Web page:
With each game, the characters must solve a given problem before the timer runs out—when it does, they die, often violently and for others to witness. While playing the games, leads Arisu (Kento Yamazaki) and Usagi (Tao Tsuchiya) also try to solve the bigger picture by figuring out once and for all who the gamemaster is. Like the story it names, Alice in Borderland drives its characters into increasingly dark and mad situations the deeper it gets. It's also built to last like the novel, a classic in the making bound to be rediscovered and re-enjoyed in the years to come.
Us and Them follows two former lovers who reminisce and reassess their decade-long relationship over one night. They both seem to be in better places, certainly financially if anything else, but their shared wistfulness for the past threatens to prove otherwise.
The film was an immediate hit when it was first released in China, and it’s easy to see why. With just the right balance of realism, romance, and comedy, the movie makes for a simple but deeply moving and involving watch. You can’t help but root for the exes to get back together, even though you know as well as they do how minimal the chances of that happening are.
It’s rare now to hear the phrase “girl power” without being immediately suspicious of its intentions, reduced as it were to cheesy adspeak and empty platitudes. But in the case of Rocks—a movie helmed by a predominantly female crew and co-written by the teenage cast themselves—the slogan fits. There is power in this type of girlhood: open, collaborative, and supportive, and that’s just what happens off-screen.
On-screen, what unfolds is even more complex and beautiful. As Rocks struggles to take care of her younger brother all on her own, as she’s forced to grow up and face ethical dilemmas normally reserved for adults, she is backed unwaveringly by her friends Sumaya, Agnes, Yawa, Khadijah, and Sabina. It's their specific bond, unsentimental but deeply considerate and loyal, that keeps the film as solid and grounded as the title suggests.
A Kurdish-Iraqi immigrant runs into serious immigration problems as he tries to immigrate from France to England in order to be reunited with his girlfriend. Eventually he begins to train in swimming, in an attempt to swim the channel between France and England. Welcome is a gripping tale of tolerance as well as relationships between locals and immigrants. It also gives a great look into the shortcoming of the European immigration system, and will have you crying by the end of it, no question.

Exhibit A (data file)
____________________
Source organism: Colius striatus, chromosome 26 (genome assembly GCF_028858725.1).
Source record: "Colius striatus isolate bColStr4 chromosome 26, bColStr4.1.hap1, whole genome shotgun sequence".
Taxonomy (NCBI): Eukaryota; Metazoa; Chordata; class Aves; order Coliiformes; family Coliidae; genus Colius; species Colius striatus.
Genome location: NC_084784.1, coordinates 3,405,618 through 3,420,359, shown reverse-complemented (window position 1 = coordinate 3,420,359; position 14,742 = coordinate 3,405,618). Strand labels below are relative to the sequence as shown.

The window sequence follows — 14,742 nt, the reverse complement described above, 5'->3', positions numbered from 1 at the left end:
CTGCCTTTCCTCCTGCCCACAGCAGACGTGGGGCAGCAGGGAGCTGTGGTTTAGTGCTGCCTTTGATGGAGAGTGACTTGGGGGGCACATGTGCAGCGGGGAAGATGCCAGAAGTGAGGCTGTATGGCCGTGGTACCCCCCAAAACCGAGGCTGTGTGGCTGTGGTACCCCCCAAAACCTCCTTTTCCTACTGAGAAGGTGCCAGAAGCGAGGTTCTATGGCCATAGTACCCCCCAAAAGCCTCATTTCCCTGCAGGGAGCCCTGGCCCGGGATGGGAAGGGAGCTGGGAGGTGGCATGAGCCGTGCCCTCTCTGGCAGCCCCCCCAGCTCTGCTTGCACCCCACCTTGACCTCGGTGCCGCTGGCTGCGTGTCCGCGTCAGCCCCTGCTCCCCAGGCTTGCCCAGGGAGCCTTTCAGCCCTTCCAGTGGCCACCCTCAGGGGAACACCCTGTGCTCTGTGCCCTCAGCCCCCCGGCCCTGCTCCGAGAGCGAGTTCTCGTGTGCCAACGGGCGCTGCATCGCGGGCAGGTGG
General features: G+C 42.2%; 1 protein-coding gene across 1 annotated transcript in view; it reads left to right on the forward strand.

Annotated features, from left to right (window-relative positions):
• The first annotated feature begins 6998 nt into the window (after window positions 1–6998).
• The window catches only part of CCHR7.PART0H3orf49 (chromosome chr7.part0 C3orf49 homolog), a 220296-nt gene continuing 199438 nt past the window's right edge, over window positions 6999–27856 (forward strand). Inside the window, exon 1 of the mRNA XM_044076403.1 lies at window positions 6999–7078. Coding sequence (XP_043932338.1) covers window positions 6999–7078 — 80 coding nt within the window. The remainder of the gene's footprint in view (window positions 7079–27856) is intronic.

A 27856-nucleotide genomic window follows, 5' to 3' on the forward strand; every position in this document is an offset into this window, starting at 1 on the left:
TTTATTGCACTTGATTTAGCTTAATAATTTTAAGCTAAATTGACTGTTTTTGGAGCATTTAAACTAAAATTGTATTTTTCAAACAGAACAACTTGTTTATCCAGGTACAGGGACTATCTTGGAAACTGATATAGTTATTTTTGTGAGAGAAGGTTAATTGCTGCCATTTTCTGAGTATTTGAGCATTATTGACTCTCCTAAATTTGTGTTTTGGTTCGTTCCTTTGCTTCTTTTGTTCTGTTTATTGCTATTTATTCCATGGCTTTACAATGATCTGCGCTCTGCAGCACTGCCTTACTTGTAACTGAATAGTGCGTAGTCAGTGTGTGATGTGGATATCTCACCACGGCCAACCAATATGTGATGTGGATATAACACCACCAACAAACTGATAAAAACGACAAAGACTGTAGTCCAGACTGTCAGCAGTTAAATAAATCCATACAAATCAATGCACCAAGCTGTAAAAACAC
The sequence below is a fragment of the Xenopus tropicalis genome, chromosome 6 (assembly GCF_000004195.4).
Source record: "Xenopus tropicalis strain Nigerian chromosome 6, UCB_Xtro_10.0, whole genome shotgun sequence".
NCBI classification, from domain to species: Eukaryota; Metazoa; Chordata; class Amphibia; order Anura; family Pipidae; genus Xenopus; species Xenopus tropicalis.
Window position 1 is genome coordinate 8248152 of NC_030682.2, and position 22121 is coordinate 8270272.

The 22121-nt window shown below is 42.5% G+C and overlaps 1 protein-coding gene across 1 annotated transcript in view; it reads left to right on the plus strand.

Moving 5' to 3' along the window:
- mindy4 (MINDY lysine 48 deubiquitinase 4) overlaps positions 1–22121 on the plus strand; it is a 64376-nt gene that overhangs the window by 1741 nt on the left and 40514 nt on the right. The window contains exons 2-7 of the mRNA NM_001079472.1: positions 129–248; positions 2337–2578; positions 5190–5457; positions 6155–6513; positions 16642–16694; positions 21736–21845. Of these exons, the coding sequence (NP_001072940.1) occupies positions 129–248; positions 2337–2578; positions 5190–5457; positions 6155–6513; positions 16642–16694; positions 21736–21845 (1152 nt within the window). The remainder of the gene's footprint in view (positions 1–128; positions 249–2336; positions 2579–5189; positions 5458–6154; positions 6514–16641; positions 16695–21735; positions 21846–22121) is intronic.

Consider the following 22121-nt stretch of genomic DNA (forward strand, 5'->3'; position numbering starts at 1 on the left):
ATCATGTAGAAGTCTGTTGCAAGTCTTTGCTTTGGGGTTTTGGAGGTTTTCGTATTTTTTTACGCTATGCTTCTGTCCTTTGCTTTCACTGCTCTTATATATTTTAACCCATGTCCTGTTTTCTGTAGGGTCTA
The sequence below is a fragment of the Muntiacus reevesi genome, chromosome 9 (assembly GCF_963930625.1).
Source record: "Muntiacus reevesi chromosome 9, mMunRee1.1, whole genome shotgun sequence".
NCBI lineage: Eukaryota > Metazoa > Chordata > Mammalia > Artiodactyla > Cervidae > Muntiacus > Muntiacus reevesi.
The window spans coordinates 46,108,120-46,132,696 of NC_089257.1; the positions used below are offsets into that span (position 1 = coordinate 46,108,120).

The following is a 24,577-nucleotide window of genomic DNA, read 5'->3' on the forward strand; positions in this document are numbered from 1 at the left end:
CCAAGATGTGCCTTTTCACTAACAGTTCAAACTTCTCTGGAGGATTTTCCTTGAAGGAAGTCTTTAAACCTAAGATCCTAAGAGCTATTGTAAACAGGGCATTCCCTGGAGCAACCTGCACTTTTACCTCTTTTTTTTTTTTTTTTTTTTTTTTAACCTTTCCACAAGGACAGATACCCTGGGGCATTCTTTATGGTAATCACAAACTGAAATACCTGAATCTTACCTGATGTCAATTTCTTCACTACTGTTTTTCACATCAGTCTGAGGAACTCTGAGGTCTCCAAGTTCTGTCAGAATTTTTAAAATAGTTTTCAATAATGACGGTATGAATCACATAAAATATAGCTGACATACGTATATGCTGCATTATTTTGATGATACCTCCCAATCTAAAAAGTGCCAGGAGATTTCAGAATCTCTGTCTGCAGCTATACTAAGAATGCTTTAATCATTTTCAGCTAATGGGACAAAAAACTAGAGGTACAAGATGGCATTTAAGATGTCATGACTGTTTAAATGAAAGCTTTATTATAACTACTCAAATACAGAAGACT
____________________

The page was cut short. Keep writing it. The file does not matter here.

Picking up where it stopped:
Based on the 13-episode series of the same name, Violet Evergarden tells the story of Violet, a scribe commissioned to write letters at a time when telephones and computers had yet to exist. Shell-shocked from her time in the war, Violet is exceptionally stoic, except when she remembers Gilbert, her military superior and sometime lover. His parting words were "I love you," and through her letters, Violet has been examining the meaning of the phrase since then.
Fans of the series will have no trouble following the events of the film, but if you're going in cold without any prior exposure to the franchise, it might take a while for you to adjust to its world. More an amalgamation of multiple cultures than a reflection of just one, the imaginary Leidenschaftlich is filled with Japanese-speaking citizens, in modern-day-influenced clothes, with architecture and vistas that could fit right in 1800s Western Europe. Against this backdrop, Violet attempts to restart her life as a writer. Living often doesn't feel easy, especially when PTSD comes in the form of shocks and painful flashbacks, but loving, as she finds out, might be even harder. A tale of self-forgiveness and forging on, despite all odds, Violet Evergarden is a moving ode to life and love at a time of war.
There isn't anything about Man in Love—a remake of the 2014 South Korean film of the same name—that you haven't already seen before. But this iteration of the love story between a kindhearted woman and a scoundrel in business with gangsters and creditors benefits from high production values that help Taiwan stay romantic despite the grit of the film's plot. There's also an undeniable earnestness to even the most predictable beats here, helping the love story at its center feel more like a heat-of-the-moment bond forged in desperate economic times, and less like an abrupt bout of passion.